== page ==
None of these posts dedicated to old explorations would be possible without iPhoto or iCloud. Without the geotag, I wouldn’t have been able to tell you how many times I visited, nor the dates I visited a neighborhood. Both technologies have jumpstarted my memories of those days long ago. I don’t want to see these pictures go to waste. I hope someone wants to know this neighborhood before it got demolished.
I wrote about a Buddhist temple located in the Eungam-dong neighborhood almost one year ago. It was my favorite place to have discovered in the area, but I want to show you other memorable finds here. The redevelopment area spanned Eungam1 (il), Eungam2 (ee), and Eungam3 (sam)-dongs. My first visit was on December 14, 2016, my last on May 20, 2017. In total, I explored the neighborhood six times before it disappeared completely.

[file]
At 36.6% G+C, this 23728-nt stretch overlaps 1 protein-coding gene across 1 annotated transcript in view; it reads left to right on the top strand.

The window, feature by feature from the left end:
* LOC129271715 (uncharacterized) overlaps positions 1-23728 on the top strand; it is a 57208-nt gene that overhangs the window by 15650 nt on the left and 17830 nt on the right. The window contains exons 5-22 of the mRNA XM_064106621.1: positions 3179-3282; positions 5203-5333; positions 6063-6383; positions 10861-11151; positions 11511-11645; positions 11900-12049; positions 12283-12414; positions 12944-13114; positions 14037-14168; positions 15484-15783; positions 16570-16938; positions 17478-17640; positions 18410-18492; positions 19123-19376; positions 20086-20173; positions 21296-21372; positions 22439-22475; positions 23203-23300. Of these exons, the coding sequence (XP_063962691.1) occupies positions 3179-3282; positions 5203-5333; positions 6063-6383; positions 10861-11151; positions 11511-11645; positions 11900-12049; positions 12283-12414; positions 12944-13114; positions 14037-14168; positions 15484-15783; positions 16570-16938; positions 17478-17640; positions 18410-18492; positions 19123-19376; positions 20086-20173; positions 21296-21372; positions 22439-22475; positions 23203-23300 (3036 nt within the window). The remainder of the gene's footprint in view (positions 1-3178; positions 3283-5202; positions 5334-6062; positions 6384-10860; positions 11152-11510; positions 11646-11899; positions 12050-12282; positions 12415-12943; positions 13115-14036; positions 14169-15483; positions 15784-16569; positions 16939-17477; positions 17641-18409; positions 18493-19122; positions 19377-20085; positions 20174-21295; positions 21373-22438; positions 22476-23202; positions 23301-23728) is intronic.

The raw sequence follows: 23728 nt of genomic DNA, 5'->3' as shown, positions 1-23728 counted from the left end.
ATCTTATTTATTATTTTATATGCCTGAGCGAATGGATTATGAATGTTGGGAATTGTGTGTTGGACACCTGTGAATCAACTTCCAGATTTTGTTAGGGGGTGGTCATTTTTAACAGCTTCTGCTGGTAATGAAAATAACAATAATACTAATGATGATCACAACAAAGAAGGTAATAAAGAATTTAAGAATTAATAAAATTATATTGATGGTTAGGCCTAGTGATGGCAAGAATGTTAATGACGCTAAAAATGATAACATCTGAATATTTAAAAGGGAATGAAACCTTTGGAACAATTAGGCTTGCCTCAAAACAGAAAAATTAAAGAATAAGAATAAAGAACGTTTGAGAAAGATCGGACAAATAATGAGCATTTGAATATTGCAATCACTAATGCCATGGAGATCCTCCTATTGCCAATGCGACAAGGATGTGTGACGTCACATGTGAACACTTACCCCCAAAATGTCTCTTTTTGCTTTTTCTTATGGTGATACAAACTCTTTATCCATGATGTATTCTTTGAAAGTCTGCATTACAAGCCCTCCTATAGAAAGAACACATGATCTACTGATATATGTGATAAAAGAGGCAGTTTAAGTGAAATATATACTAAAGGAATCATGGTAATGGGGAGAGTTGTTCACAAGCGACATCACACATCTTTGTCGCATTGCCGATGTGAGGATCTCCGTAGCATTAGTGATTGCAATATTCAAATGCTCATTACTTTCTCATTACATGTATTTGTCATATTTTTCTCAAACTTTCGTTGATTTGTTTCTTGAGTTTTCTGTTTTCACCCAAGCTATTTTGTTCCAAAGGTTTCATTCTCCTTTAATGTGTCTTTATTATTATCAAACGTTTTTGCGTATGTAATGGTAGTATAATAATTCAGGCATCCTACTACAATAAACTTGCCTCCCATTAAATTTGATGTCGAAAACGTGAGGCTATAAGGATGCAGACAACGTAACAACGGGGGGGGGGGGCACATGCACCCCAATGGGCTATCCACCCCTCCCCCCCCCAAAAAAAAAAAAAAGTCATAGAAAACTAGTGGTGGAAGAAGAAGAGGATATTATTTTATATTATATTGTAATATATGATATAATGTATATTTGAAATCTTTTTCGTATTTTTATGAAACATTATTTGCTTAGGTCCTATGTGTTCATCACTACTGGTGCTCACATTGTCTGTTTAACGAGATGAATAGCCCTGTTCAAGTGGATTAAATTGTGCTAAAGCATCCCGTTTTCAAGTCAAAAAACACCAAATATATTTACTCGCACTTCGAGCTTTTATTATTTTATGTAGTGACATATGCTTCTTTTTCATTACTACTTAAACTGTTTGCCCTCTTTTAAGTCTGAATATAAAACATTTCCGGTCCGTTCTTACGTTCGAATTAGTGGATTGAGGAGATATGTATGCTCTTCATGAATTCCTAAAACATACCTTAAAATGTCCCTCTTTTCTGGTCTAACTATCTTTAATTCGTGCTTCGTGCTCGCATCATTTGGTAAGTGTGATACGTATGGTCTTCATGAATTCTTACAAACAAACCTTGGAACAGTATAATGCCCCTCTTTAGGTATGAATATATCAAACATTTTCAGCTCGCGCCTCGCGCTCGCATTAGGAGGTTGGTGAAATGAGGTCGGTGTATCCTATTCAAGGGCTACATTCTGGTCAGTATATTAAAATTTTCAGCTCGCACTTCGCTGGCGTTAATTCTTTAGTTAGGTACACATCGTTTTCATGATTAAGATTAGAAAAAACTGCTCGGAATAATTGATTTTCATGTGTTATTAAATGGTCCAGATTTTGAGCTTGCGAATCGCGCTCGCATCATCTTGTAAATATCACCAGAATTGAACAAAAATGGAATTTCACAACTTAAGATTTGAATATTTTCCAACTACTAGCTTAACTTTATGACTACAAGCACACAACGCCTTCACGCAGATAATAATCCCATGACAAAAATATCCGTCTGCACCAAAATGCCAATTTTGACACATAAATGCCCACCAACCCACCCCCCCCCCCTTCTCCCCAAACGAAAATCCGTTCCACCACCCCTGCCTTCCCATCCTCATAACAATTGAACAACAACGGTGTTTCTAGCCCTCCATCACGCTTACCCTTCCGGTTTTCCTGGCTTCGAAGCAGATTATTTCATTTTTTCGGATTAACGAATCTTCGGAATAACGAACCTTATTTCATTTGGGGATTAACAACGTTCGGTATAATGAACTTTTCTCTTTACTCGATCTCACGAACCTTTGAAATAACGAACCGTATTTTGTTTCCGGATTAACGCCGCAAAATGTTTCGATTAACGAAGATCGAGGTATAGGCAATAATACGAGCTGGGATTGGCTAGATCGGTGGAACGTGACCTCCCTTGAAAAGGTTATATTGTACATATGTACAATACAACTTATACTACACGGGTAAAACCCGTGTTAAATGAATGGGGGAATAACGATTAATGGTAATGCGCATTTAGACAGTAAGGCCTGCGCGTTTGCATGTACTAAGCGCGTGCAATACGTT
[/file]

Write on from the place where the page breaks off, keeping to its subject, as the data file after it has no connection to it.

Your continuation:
The church brought me here. Browsing Jon’s pictures from his website was enough motivation to go out and explore the neighborhood. I’d never been to an abandoned church before! This one didn’t have a baptism tub, nor a striking red chimney, but you never forget your first church exploration.
Behind the church were the houses in the worst shape…except for one with some beautiful mosaic tile work. It’s not a too common of a style, but I have since seen other places with similar facades.
In the spring, demolition around the church and the hanoks began to pick up speed. I began exploring another neighborhood section where I discovered an abandoned Buddhist temple on the top floor with a treasure trove of left-behind objects in a rather run-of-the-mill building. On the lower floors, I found an English academy and a Taekwondo dojang.
Here are a few random pictures shot from my multiple visits. This particular section of Eungam-dong is long gone but not forgotten. Recently, on a visit to another redevelopment zone quite near, I tried to relocate this area but it was virtually impossible as the numerous white, high-rise apartments tend to blur together into an indistinguishable concrete mess.